If humidity is a problem, put a little powdered milk in the bottom of your envelope. The fridge or freezer can also a great place for seed storage because the colder the seeds are kept, the longer they will remain viable for future germination.

12 Annual Flowers to Harvest Seeds From

Many of the seeds from annual flowers that we love to plant can be saved for future use. As well, many perennials can too as a great way to propagate your stock. Below is a list of some of the more common annual flowers many of which I save yearly here on the farm.

  • Bachelors Button
  • Cleome
  • Cosmos
  • Coneflower
  • Calendula
  • Delphinium
  • Impatiens
  • Marigold
  • Morning Glories
  • Nasturtium
  • Pansies
  • Poppy
  • Rudbeckia
  • Scabiosa
  • Snapdragon
  • Sunflower
  • Zinnia

Some Tips for Beginners

  • Flowers with large seeds are especially easy to collect, including sunflowers, morning glories, cosmos, hollyhocks, calendula, and zinnias.
  • Plants like delphiniumscleomenicotiananigellamallows, and foxglove have small seeds that are contained in large seed pods, making them easy to harvest, too.
  • With some plants such as poppies and columbine. seed collecting is as easy as waiting till the pods dry on the plants and putting them in an envelope. 
  • Coneflowersblack-eyed Susans, and other daisy-like flowers hold their seeds longer making them easy to collect.
  • Pansies and impatiens, on the other hand, tend to scatter their seed before you even notice it is ripe. 
  • If the seeds you are waiting for might drop before you can collect them, try tying a small paper or cloth bag over the ripening seed pods.

Field Notes for Seed-Saving

  • If you save a lot of seeds, the box in the photo above is very helpful for saving and organizing seeds based on the weeks that I plan to sow them. By storing in small resealable envelopes, I am able to keep moisture out and reseal as needed.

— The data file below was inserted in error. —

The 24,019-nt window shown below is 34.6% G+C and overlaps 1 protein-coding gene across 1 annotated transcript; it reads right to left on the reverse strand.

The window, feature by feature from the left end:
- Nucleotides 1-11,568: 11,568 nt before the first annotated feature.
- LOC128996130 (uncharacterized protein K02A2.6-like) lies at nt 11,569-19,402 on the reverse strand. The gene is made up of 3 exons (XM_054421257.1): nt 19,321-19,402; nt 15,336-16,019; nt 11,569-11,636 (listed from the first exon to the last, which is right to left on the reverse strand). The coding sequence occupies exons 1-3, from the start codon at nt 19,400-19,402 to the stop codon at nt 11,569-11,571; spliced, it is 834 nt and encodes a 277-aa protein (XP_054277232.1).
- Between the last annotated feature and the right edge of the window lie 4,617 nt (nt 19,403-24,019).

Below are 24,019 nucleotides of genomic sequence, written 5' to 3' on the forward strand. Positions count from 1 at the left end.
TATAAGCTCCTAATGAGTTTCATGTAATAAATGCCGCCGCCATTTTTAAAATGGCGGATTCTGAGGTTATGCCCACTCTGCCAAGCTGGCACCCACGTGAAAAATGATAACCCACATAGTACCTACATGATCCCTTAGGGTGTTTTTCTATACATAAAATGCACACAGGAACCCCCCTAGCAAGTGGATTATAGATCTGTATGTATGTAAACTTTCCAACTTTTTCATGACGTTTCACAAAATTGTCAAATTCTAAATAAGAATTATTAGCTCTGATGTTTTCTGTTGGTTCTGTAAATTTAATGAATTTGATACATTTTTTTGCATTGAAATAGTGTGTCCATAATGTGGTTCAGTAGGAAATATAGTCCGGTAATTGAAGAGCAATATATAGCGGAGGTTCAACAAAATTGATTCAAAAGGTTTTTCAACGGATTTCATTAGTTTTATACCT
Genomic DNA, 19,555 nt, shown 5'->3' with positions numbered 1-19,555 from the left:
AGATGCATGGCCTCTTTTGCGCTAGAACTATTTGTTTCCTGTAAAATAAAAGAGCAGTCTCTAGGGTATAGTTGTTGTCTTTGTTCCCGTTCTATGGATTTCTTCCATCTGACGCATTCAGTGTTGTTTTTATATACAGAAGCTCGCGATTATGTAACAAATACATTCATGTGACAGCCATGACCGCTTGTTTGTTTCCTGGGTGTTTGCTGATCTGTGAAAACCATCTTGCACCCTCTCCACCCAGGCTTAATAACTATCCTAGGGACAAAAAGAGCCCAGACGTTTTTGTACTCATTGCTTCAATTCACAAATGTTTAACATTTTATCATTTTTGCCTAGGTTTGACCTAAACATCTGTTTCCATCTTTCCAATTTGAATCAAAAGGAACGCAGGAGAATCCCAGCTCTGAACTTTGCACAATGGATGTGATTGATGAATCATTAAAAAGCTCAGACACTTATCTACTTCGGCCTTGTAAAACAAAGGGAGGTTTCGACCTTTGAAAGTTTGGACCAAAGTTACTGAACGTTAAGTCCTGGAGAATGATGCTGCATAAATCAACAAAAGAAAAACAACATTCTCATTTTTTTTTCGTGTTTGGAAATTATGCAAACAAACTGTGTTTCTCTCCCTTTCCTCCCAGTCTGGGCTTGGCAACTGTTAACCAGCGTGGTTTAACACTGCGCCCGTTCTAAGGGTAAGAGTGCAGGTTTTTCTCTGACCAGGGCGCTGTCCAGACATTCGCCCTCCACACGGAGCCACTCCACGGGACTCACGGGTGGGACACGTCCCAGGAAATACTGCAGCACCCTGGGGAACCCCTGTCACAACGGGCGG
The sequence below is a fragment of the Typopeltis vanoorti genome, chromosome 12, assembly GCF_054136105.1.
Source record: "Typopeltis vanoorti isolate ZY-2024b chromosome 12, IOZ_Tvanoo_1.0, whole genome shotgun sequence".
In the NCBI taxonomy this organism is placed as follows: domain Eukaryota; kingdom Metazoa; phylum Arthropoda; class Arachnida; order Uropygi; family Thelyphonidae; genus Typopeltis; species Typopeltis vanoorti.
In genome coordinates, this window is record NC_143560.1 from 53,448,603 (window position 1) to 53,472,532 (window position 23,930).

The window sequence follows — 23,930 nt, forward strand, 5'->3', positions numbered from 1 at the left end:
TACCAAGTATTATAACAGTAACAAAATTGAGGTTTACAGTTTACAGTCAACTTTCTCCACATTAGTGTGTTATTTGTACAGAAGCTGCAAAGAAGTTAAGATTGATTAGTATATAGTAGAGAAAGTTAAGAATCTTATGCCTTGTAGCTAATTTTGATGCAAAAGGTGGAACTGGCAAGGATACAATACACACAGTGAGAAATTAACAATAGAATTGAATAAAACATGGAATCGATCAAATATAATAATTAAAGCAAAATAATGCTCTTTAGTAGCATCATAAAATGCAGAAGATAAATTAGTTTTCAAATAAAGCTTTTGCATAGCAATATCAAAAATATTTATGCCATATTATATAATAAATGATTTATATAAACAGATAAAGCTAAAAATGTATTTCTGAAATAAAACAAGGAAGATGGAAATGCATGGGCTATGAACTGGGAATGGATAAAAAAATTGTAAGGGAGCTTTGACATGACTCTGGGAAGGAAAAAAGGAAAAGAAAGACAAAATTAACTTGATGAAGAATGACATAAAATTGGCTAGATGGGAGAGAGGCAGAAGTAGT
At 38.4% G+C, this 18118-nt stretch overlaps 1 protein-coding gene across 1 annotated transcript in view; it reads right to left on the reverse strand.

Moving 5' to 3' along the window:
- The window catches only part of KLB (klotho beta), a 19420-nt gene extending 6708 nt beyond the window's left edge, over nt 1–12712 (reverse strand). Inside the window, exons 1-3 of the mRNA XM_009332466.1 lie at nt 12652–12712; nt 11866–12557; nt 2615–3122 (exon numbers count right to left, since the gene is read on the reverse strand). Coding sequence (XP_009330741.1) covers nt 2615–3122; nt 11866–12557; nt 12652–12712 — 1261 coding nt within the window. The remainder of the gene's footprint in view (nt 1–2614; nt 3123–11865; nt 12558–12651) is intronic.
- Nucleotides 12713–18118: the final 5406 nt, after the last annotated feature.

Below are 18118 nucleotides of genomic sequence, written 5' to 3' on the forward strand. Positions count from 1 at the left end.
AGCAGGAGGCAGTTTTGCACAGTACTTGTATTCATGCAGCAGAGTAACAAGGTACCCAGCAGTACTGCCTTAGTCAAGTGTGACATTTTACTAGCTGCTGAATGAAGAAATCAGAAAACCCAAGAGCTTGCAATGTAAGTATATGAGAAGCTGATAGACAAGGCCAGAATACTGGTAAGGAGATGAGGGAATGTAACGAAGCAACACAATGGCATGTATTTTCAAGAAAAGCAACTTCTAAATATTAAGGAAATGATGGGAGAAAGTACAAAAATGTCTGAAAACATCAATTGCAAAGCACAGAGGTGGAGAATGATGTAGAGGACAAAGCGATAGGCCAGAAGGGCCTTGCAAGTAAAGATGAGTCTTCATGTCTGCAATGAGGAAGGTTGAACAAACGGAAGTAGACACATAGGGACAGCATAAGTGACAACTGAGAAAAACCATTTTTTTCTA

• When collecting seed heads directly from the field, cut into paper bags. Allow these labeled bags with the seeds inside to sit inside for a day or two to fully be sure they are dry. Give the bag a good shake and you will find a bunch of the seeds already dispersed. Clean the seed from the chaff with a screen if necessary and store directly.
  • Save baby jars, small yogurt or jam jars with lids for seed saving throughout the winter to garner a good supply for harvest seed saving.
  • Germination test: before planting out all your saved seeds you might want to do a little test to see if the saved seeds are viable. According to Penn State Extension, simply wet a paper towel, (I love the heavy duty blue industrial paper towels because they hold moisture longer than the regular kitchen ones), and set out a small portion of your seeds, at least 25, on the dampened (not dripping) paper towel. Keep it in a warm place, moistened, and check back in 5-10 days. If fewer than 85-90% of seeds have germinated then it’s best to discard the seeds and start with fresh new seed.

Happy Seed Saving!

Interested in saving vegetable seeds? Learn more!